Setting up a wireless router can be confusing for those with less technical expertise, and budget routers can be the most challenging. They sometimes skimp in areas like the user interface that novices find most helpful in getting the most out of their network. However, there are cheap routers that are also easy to set up and use. One is the Cisco Linksys E1200 (Est. $45) , which both experts and owners say allows even complete novices to set up a basic wireless network with minimal effort and knowledge.
This basic single-band (2.4 GHz) wireless-N router lacks many of the bells and whistles found in more expensive and more complex routers. There's one WAN port and four LAN ports, but they're not the fastest GbE variety. There's also no USB port, so forget about directly connecting an external hard drive for network storage.
But the E1200 isn't the barest of bones, either. It comes with Cisco Connect software, which makes installation relatively easy; parental controls include blocking access to the Internet at specific times; and guest networking is password-protected, prohibiting guests from using any peripheral attached to the router and from accessing the host's data and information.
Hundreds of owners praise the Linksys E1200 at Amazon.com and Newegg.com, where it earns overall scores of 4 stars out of 5, particularly for its easy setup and use. While performance gets mixed reviews from experts, the E1200 is said to be more than adequate for most basic networking needs.
In tests at SmallNetBuilder.com, Tim Higgins says the Linksys E1200's wireless performance is "unimpressive." Dong Ngo, who gives the router 3 stars out of 5 at CNET, calls it "underpowered but super-easy to use." Yet the E1200 is a top contender in roundups at PCMag.com, where it earns an Editors' Choice award and 4.5 stars out of 5. Samara Lynn describes throughput and range as "excellent," and calls it her "favorite single-band router."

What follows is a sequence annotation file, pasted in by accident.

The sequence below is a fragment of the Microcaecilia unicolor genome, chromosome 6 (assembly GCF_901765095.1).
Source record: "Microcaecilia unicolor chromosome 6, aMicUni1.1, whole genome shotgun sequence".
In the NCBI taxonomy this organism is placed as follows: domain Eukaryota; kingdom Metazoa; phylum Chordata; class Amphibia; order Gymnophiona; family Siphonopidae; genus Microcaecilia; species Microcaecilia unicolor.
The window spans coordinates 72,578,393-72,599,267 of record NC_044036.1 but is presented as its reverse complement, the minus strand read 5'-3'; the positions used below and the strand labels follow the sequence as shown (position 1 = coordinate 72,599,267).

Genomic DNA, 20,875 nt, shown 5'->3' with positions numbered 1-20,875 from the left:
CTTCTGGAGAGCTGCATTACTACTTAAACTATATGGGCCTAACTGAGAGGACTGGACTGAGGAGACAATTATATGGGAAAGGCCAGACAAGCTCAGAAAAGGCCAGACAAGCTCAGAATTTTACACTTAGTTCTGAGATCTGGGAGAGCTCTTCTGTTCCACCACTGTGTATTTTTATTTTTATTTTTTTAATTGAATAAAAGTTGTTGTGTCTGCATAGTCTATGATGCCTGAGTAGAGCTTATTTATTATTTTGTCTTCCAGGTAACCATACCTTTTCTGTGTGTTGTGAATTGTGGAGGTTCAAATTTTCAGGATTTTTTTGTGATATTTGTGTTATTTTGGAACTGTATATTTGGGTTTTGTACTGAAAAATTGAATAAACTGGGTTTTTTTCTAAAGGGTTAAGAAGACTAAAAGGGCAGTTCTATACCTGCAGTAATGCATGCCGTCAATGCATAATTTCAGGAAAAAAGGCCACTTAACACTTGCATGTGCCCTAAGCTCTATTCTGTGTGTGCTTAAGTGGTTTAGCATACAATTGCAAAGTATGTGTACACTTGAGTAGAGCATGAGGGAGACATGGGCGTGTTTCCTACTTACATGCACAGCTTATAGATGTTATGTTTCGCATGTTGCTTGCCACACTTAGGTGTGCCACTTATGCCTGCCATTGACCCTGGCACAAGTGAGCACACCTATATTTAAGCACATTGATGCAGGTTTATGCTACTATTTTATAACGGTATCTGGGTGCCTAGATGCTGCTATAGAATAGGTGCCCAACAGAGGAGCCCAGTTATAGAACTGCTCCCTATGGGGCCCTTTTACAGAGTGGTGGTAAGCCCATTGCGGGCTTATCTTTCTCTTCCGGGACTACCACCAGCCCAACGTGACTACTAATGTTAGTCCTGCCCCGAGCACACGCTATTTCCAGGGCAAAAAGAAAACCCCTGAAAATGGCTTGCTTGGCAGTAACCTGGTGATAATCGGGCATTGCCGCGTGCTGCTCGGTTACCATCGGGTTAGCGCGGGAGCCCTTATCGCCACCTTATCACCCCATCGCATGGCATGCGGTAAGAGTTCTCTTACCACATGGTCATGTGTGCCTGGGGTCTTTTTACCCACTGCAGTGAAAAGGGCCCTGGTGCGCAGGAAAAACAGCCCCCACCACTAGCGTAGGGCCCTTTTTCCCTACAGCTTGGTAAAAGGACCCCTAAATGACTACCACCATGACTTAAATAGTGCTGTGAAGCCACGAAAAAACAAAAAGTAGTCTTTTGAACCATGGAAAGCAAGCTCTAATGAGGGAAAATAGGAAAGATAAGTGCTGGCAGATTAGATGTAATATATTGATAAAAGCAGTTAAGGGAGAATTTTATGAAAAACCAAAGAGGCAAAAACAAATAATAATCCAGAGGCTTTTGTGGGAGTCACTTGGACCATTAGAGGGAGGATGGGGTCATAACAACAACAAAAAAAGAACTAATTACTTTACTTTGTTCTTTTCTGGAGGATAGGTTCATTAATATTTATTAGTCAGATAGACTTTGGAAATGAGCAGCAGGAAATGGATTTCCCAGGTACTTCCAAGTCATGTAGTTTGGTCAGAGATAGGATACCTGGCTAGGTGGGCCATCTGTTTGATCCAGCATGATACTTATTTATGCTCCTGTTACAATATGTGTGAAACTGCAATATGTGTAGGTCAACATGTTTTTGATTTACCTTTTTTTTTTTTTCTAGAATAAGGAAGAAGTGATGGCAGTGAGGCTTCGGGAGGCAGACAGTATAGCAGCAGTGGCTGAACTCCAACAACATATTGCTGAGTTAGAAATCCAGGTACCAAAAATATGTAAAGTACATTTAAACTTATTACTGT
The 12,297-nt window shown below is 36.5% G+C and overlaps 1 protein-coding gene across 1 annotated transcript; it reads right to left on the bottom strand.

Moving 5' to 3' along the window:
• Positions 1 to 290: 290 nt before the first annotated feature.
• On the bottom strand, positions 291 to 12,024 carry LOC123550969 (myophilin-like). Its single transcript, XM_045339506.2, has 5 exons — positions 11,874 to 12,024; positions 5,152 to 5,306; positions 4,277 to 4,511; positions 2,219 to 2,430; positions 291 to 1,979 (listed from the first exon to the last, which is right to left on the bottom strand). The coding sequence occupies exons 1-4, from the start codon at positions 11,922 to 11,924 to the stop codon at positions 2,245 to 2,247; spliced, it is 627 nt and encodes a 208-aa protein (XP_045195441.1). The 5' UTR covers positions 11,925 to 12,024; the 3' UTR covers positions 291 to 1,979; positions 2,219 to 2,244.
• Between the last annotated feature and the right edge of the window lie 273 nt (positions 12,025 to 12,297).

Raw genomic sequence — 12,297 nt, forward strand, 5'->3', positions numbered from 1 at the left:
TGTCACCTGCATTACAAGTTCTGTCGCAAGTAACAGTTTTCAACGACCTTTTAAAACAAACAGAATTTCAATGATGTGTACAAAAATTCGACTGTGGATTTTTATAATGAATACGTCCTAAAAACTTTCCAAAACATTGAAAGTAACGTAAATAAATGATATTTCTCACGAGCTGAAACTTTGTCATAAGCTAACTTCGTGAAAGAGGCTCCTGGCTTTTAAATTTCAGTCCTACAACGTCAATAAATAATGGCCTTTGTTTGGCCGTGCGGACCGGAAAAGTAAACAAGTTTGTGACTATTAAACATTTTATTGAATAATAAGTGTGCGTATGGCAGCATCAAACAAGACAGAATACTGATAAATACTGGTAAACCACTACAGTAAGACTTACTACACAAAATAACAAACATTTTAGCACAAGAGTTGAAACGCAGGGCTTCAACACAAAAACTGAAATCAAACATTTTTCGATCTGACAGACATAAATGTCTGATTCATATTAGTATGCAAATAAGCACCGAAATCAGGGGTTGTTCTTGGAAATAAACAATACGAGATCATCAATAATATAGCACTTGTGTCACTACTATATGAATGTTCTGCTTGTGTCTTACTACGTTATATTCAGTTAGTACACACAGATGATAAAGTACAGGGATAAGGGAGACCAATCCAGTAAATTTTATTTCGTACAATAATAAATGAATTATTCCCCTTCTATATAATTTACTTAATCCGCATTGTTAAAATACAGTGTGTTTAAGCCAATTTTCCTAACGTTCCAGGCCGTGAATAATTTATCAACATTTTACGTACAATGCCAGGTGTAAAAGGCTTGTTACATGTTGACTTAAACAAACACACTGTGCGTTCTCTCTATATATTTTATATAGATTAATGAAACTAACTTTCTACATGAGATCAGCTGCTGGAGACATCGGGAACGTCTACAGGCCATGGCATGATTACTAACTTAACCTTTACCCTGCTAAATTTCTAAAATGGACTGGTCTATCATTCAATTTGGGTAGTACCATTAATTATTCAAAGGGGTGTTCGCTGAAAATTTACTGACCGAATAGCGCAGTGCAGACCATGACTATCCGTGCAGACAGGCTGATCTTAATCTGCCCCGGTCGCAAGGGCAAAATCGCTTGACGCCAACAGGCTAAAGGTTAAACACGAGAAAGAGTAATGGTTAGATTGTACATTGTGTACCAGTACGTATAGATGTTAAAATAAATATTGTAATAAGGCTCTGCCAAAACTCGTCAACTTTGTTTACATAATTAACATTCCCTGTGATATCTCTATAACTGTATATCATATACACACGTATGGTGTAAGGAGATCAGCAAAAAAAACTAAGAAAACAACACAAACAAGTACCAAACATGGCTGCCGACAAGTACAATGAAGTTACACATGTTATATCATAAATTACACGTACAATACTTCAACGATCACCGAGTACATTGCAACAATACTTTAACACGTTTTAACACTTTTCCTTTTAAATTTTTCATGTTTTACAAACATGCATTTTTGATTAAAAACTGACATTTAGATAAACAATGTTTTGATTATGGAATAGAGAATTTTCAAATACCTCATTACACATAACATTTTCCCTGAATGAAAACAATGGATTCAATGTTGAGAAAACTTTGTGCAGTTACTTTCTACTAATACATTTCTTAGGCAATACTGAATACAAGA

If you have more to spend, the Securifi Almond (Est. $90) wireless router sits at the high end of the budget range but is also very easy to use. This is a single-band wireless-N router at its core, but its claim to fame is a color touch-screen user interface. The screen has large tiles for each function, and you don't need to be hooked up to a computer to easily get this router up and running. The Almond is suitable for those with light Internet needs and who like stylish gadgets; it looks like a digital alarm clock. According to Gloria Sin at Digital Trends, an 802.11ac-compliant version of the Almond is set to hit retail stores in the near future.
Wireless-N routers have largely replaced wireless-G routers, but a handful of the latter remain available and are still popular. Keep in mind that virtually every wireless-N and wireless-AC router is backward compatible with earlier versions of the Wi-Fi standard, including IEEE 802.11g.
Among wireless-G routers, the venerable Cisco Linksys WRT54G-series is revered by owners at Amazon.com and Newegg.com, where hundreds of reviews call it stable and solid. The series has been on the market for years, and users say the latest WRT54GL (Est. $50) version works fine right out of the box. It includes a four-port Fast Ethernet switch, and up-to-date encryption and firewall protection.
But owners really love it because it's the "most hackable of routers," as PCMag.com's Eric Griffith says. Unlike most routers, the Linksys WRT54GL is based on Linux, so Linksys had to open-source the model's firmware per the Linux license. As soon as developers got their hands on the code, they came up with all kinds of replacement firmware that you can download to make the WRT54GL perform better and do more, including advanced quality of service (QoS), access restrictions, bandwidth usage monitoring and more.
When shopping for this router, be sure the model name has an L at the end. Linksys also made a non-hackable version, the WRT54G, which is still on some store shelves even though Linksys has discontinued production.